One of my theory and composition professors used to like to do what he called "ear training" sometimes. The standard kind of ear training involves learning how to write down intervals, melodies, harmonies and rhythms from hearing them and also singing melodies from sight. His kind of ear-training was to play for us very unusual pieces of music and see how we reacted. What I am doing here with my "musical exercises" is trying to show ways to develop musical or aesthetic sensitivity. It is not so much concerned with the "nuts and bolts" of the music as a standard ear-training course, but more the overall feel of the music. More fun, less work!
Week Two: Rhythm
I'm giving shorter examples this week, but you should listen to each one several times to really get a feel of the rhythm. A note on terminology: in music we only use the word 'timing' to mean the minutes and seconds that a track on a CD lasts. The 'timing' of such and such a movement is 5'23. It describes duration only. For the actual rhythmic structure of music we use different words. The beat is the repeated pulse that underlies most music. Sometimes the exact speed of this pulse is indicated with a metronome marking of so many beats per minute: M.M. = 60 tells you, for example, that there is a beat every second. The meter is a group of beats in which the first beat is accented slightly. 3/4, 4/4, 2/4 and 7/8 are all examples of different meters. Three-four is a very well-known one as it is the meter of the waltz: oom pah pah. Four-four is the usual meter of rock and so on. The last term is rhythm itself, which is the pattern of long and short notes that are the musical surface. Now that you are thoroughly confused...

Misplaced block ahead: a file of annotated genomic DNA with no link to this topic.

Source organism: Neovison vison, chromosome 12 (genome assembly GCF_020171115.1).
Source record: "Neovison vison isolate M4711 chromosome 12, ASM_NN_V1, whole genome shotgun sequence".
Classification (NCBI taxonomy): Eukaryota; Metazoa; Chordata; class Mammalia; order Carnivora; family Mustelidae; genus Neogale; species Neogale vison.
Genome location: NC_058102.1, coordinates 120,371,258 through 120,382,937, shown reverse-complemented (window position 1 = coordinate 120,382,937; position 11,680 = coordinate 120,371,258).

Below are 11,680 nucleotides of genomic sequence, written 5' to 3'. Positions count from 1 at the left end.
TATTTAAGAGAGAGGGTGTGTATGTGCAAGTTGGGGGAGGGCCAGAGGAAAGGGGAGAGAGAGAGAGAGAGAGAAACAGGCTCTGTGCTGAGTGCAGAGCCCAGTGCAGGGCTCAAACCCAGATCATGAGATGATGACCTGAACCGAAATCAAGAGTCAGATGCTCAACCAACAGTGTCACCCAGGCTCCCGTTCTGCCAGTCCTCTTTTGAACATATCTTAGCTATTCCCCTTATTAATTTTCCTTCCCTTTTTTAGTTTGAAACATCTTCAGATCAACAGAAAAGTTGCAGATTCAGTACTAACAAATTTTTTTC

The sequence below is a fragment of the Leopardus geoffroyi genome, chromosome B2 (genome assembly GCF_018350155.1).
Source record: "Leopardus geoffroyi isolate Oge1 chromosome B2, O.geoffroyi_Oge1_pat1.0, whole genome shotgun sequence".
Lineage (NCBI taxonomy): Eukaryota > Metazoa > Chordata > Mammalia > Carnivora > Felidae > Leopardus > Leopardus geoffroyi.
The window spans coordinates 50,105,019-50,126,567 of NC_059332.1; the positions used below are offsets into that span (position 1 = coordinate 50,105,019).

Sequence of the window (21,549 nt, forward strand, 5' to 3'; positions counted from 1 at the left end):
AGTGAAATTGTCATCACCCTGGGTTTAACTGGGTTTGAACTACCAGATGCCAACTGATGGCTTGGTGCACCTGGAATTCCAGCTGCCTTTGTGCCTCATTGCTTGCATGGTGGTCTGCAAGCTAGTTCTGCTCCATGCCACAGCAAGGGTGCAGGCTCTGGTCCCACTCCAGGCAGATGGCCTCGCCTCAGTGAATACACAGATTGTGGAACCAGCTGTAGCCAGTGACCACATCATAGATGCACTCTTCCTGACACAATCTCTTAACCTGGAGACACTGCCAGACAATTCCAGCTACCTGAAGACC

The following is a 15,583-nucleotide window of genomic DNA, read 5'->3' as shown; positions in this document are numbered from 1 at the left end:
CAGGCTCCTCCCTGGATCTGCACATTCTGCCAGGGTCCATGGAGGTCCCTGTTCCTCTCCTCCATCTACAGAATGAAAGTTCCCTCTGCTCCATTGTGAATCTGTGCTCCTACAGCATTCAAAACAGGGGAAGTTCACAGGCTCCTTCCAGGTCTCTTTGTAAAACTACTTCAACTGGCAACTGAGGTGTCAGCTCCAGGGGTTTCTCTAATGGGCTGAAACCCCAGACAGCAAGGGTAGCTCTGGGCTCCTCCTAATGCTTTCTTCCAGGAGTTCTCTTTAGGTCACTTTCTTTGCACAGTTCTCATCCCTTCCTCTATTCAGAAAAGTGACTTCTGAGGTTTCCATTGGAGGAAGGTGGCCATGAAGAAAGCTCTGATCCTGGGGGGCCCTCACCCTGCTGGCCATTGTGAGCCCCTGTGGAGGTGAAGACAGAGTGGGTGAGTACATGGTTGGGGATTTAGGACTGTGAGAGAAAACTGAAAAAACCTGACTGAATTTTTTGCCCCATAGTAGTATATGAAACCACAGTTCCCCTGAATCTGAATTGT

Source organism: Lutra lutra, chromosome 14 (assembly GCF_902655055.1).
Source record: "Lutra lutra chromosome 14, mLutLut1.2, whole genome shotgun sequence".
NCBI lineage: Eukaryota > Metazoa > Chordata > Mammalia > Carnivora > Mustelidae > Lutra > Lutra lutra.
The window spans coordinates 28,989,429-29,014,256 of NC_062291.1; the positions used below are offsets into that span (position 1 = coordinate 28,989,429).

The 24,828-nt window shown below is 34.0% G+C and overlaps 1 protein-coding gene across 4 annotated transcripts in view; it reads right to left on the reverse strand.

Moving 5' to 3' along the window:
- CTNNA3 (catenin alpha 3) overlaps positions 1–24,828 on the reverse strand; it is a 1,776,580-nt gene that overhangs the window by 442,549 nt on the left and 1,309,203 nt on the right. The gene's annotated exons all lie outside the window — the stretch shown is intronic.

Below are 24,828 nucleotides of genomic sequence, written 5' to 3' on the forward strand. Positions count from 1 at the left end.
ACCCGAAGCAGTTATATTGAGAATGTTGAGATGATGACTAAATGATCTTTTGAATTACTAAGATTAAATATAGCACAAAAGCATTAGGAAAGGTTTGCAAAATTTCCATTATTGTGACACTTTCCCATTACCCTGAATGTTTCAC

- Day one. I started week one with rhythm, then added harmony and counterpoint. I'm going to go back to rhythm now, but on a different level. Here is some flamenco to start with, that uses a shifting texture of 3 beats versus 2 beats in a measure. See if you can hear it:
- Day two. Now for some fancier rhythm: Stravinsky in the Rite of Spring:
- Day three. Both of those examples use a complex (very complex in the case of Stravinsky) pattern of accented and unaccented beats. This is also the case with the music of Steve Reich, but his rhythms are very repetitive instead of always changing:
- Day four. Let's simplify things a bit with a menuet by Haydn. Menuets are in 3/4 meter, meaning that the beats come in groups of three. You should be able to hear them quite clearly here:
- Day five. Now for something in duple time. Here is the first movement of the first piano sonata by Beethoven. If you tap your foot along with it, you will be tapping half notes. This meter is called 2/2 and it is indicated with a funny little time signature (how the meter is shown on the music) that looks like a half-circle with a vertical slash. This is a holdover from the middle ages and indicates that, while there are four quarter notes in each measure, it is the half note that we feel as the beat and tap with our foot. It is called alla breve meaning, "with the breve" or half note. Here is the Wikipedia article on alla breve.
- Day six. The two basic meters are duple, any multiple of 2 such as 4 or 8, and triple, any multiple of 3 such as 6 or 9. When we go to 6 or 9 then we get into some interesting meters we call compound meter. If you have six beats, you can group them in two different ways: two groups of three or three groups of two. The menuet by Haydn we listened to on day four is three groups of two, shown as 3/4 in the time signature. If we group it differently, in two groups of three we don't get half-size measures of 3/4, but one measure of 6/8 in which there are two groups of three and the first one gets a stronger accent. Here is a piece in 6/8, see if you can hear what I mean. You will hear the pattern Doo dah dah doo dah dah. The second "doo" is not as strong as the first. Compound meters, like 6/8 or 9/8 tend to make for a nice dance feel and they are often used for the last movement so we will go dancing home from the concert.
- Day seven. Since compound time is a bit tricky, let's just listen to another one. This is the first movement from Beethoven's Piano Sonata, op 7. The accompaniment sounds like "pah pah pah, pah pah pah" which is a whole measure of 6/8 and I've put in a comma to show it is in two groups of three. The melody, when it appears, is the same, of course. If you listen to this movement a couple of times you will have a good sense of what 6/8 feels like.